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SIXTEENTH ANNUAL REPORT.
tary Drawing," the Committee opened a Drawing Class from November last. It is now attended by twenty-six pupils, and is under the instruction of a Beni Israel Drawing Master, who possesses a second grade certificate from the Sir Jamsetjee Jeejebhoy's School of Art. The Committee hope that the students attending the Drawing Class will compete in the annual examination of the School of Art, and may secure for the Institution the grant sanctioned by Government, for the encouragement of the study of drawing in Government and private schools.
The annual examination of the School was commenced by the Deputy Educational Inspector, Rao Saheb G. B. Laghate, B.A., LL.B., on the 28th of January, 1887, and the following is a copy of his report:—
On the whole, these Israelite Schools acquitted themselves well in the Annual Examination.
(1) The performance of the English Branch of the School was fair, the girls surpassing the boys. In the Fourth Standard, four were presented for examination, and two came up successful. In the Third Standard, two out of four passed in all heads. In the Second Standard, two out of six passed. In the same standard, three girls were presented and two passed in all heads. In the First Standard, out of eleven boys five passed in all heads, and out of three girls one passed. English pronunciation was not good, and care should be taken to improve it. The subjects of Mathematics, Vernacular, and History and Geography, were taught carefully, and I got intelligent answers to my questions in them.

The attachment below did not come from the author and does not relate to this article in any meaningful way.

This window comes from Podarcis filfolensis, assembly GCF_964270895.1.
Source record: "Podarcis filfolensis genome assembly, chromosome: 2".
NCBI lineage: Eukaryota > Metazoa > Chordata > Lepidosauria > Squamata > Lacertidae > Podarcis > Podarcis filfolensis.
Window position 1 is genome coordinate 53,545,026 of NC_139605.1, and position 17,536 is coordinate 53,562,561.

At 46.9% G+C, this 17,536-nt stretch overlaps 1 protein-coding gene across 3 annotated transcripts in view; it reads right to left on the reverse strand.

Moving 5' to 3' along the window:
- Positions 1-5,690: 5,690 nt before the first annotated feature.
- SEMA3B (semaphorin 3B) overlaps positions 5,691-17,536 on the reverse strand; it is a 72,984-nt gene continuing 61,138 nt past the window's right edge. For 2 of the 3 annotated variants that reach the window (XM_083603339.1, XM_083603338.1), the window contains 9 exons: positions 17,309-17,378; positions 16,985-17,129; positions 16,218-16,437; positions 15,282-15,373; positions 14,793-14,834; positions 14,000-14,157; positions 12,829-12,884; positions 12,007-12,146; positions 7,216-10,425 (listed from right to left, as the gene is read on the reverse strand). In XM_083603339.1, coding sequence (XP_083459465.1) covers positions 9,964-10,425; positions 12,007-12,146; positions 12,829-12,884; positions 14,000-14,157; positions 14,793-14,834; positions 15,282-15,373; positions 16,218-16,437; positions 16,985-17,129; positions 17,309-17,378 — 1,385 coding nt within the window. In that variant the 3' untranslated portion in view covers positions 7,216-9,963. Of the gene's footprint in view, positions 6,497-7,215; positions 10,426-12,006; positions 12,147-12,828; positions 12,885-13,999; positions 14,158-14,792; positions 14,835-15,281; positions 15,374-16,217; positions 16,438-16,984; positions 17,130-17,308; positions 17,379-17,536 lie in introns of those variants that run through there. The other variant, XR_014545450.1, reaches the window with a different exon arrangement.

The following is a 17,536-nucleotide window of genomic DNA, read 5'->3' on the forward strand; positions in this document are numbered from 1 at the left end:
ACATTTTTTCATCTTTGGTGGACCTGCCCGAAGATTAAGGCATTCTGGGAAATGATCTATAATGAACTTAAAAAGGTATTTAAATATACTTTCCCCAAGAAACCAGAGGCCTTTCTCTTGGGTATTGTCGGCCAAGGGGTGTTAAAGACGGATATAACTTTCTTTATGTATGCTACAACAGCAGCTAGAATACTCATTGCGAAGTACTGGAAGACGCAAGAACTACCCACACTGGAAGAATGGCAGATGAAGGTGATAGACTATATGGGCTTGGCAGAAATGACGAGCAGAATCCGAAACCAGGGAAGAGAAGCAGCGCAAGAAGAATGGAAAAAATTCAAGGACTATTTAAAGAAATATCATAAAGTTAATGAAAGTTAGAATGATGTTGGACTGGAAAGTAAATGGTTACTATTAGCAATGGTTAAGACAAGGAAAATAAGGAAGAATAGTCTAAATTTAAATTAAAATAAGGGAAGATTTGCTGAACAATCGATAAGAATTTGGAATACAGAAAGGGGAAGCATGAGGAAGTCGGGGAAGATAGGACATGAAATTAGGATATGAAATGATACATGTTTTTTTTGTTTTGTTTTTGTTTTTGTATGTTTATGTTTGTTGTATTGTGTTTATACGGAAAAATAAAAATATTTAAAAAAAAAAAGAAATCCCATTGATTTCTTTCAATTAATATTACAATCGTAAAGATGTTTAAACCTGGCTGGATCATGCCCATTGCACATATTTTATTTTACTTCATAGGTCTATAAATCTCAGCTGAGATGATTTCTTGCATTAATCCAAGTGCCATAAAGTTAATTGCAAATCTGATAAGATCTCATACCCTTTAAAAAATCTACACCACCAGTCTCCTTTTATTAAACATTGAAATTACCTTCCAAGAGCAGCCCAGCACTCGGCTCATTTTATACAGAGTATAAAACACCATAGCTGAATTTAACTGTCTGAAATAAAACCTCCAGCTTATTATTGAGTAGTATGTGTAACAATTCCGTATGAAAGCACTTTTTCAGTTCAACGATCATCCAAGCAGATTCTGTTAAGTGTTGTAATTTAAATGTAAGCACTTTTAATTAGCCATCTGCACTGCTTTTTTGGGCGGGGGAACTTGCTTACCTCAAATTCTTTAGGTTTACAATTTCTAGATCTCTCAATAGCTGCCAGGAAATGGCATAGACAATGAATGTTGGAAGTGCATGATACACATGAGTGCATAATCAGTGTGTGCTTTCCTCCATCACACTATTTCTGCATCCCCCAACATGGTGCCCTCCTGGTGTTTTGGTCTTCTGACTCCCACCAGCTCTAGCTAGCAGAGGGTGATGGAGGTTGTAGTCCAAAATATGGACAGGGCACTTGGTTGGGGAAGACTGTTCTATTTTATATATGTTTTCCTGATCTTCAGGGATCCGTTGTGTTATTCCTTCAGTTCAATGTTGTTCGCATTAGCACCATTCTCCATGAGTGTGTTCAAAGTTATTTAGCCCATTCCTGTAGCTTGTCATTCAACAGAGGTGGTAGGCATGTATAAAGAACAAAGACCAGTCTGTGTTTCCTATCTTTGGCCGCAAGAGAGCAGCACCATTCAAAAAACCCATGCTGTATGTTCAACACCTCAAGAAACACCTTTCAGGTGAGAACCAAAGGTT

The Vernacular Schools. The percentage of merit in single subjects in this branch of the Institution was high, and oil the whole the total percentage was fair.
In the Fourth Standard, out of eighteen boys six passed in all heads. The girls in the standard did satisfactory work, as out of five presented three passed with credit. In the Third Standard, out of eleven girls eight passed, and out of twenty-three boys eight passed, reading in this standard being unsatisfactory. The lower standards were efficiently taught. The records of the School are kept with great care and neatness.
(2) I am very glad to be able to say of this School, that it is one of the most efficiently managed and useful Schools. The exertions of Mr. llaeem Samuel, the president of this Institution, are praiseworthy, and deserve mention in this report.
It will be seen from the foregoing report, that the usefulness of this Institution is so obvious as to need no comment.
Having observed that the annual income of the School is barely sufficient to cover the expenses incurred during
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